"If Manchester, instead of being where it is, were a rock on the North Sea (its present industry continuing) it would still be but a town of England, not a country trading with England; it would be merely, as now, a place where England finds it convenient to carry on her cotton manufacture. The West Indies, in like manner, are the place where England finds it convenient to carry on the production of sugar, coffee and a few other tropical commodities. All the capital employed is English capital; almost all the industry is carried on for English uses.... The trade with the West Indies is therefore hardly to be considered as external trade, but more resembles the traffic between town and country, and is amenable to the principles of the home trade."
Globalisation represents the economy where the whole planet constitutes a single economic nation. That nation is a very large community of people, an economy of humankind in which the planet itself is the only boundary, and in which all trade would be "amenable to the principles of the home trade" if only the global nation had a government and a social wage. What the two communities - the international community of nations that economists see, and the global community of people that opportunistic transnational businesses would like to see - share is the absence of de jure government. The international economic community of nations and the global economic nation are both anarchies.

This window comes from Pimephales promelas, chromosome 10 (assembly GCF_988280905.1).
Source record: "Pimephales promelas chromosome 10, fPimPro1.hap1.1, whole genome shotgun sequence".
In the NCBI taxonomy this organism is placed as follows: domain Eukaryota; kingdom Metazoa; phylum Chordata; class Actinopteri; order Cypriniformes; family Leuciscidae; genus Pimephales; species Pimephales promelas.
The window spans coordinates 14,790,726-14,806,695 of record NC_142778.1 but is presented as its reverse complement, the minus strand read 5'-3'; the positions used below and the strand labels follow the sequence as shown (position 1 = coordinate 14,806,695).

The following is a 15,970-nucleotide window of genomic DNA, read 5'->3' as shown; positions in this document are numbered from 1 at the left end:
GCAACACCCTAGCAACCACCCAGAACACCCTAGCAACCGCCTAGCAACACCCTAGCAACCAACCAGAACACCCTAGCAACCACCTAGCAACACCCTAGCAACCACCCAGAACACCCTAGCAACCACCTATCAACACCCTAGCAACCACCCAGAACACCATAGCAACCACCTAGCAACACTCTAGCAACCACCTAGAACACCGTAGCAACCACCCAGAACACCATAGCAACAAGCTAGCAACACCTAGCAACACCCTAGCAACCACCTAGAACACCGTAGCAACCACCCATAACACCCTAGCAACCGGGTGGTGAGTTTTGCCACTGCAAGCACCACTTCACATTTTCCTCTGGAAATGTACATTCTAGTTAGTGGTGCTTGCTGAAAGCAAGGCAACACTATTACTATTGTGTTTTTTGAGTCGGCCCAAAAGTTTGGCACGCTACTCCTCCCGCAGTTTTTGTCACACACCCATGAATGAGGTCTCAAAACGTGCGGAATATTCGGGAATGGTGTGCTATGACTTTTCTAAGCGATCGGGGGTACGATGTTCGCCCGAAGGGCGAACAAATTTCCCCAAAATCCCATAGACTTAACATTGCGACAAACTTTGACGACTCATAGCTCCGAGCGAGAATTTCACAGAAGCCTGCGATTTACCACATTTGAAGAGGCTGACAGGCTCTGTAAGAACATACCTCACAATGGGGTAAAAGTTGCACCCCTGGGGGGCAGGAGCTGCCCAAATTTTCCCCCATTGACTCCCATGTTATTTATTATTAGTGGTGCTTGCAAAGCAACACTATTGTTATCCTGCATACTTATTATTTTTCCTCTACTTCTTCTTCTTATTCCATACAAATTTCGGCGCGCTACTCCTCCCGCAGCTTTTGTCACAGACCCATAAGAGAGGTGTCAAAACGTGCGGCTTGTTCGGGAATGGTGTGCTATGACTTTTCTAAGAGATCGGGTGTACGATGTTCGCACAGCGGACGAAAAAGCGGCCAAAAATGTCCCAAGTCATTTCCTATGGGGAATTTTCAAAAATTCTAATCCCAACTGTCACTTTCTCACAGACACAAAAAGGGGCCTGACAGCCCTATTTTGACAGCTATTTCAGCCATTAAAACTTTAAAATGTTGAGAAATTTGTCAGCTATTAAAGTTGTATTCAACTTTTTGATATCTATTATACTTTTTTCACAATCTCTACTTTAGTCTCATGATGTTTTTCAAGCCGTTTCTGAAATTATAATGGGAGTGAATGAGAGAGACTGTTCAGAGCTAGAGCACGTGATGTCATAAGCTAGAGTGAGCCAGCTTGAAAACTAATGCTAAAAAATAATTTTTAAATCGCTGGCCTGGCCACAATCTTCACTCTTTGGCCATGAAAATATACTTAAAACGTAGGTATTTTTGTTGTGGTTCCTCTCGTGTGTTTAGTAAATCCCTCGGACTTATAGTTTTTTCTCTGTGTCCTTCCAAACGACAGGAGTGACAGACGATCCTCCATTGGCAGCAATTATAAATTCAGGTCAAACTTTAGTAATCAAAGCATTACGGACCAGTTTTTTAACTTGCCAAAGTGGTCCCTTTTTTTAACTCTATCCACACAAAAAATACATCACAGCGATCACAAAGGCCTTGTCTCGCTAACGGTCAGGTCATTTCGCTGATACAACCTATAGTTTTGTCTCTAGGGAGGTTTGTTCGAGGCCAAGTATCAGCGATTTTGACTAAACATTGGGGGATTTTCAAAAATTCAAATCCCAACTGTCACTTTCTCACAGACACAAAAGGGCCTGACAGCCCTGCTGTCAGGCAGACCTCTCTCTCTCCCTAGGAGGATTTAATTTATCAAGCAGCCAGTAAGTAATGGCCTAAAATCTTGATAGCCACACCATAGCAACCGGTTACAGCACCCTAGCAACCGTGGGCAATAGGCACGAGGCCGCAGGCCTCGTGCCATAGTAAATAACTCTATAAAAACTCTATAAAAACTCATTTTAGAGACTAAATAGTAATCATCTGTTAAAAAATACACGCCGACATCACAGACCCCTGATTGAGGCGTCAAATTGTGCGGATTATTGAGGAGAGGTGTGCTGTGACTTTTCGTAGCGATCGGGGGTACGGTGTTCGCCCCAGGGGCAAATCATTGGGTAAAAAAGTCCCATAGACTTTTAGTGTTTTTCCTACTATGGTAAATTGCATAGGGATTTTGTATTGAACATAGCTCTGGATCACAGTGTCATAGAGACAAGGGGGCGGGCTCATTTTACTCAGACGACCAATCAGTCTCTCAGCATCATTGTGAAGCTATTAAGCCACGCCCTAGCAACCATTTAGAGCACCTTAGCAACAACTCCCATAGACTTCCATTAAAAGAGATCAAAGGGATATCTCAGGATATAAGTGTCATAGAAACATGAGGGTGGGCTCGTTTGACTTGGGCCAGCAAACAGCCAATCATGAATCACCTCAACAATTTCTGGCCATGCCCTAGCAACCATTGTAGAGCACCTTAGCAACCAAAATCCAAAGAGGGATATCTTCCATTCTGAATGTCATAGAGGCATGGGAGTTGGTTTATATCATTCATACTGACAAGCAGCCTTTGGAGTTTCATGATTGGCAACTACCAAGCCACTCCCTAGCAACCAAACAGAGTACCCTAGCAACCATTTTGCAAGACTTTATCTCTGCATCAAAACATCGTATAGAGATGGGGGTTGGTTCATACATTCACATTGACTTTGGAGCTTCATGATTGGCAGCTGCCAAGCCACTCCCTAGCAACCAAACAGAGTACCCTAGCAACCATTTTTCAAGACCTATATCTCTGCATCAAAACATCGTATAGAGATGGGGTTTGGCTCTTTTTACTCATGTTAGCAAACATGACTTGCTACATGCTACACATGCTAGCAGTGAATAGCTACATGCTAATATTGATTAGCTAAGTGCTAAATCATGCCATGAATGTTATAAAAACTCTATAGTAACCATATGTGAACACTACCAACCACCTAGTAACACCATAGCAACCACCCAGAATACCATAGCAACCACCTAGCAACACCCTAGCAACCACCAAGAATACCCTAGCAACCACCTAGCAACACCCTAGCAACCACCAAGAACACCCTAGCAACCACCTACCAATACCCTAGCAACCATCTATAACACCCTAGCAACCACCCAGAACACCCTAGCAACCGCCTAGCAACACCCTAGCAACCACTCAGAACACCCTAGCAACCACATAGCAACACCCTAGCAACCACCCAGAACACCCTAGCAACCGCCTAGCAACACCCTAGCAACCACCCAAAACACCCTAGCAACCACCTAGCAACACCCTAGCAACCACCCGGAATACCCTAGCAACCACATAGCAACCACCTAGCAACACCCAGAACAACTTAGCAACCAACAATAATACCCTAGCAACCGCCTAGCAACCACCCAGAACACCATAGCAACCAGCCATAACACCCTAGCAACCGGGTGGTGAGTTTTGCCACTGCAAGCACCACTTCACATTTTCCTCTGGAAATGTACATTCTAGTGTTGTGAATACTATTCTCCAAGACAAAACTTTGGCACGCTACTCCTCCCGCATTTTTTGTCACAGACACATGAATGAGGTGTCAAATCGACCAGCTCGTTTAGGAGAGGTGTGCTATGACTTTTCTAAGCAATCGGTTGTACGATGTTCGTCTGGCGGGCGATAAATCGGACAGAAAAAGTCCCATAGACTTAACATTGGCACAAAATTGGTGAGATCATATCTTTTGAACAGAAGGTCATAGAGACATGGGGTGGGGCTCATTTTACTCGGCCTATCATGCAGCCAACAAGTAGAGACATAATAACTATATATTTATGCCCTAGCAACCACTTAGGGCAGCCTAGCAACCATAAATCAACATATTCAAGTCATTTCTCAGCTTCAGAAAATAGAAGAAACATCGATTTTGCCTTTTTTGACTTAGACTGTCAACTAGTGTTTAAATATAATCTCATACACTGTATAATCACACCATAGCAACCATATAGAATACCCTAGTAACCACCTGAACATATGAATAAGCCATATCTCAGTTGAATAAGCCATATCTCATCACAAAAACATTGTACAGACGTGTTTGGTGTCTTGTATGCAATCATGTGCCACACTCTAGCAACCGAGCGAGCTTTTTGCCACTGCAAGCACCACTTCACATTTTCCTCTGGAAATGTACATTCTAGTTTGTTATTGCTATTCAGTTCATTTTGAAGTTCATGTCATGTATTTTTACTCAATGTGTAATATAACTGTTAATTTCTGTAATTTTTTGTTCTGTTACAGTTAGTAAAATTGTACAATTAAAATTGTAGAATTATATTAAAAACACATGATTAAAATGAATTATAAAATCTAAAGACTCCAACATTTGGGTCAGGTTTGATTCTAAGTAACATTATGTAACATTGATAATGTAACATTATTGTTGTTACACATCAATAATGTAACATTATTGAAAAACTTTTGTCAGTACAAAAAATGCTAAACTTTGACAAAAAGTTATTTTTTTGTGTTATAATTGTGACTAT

Internationalisation and globalisation represent alternative perspectives of economic internationalism. And each represents a state of the world which was more true in some historical epochs than in others. At the end of the twentieth century, national borders matter much less than they did at the beginning of the century.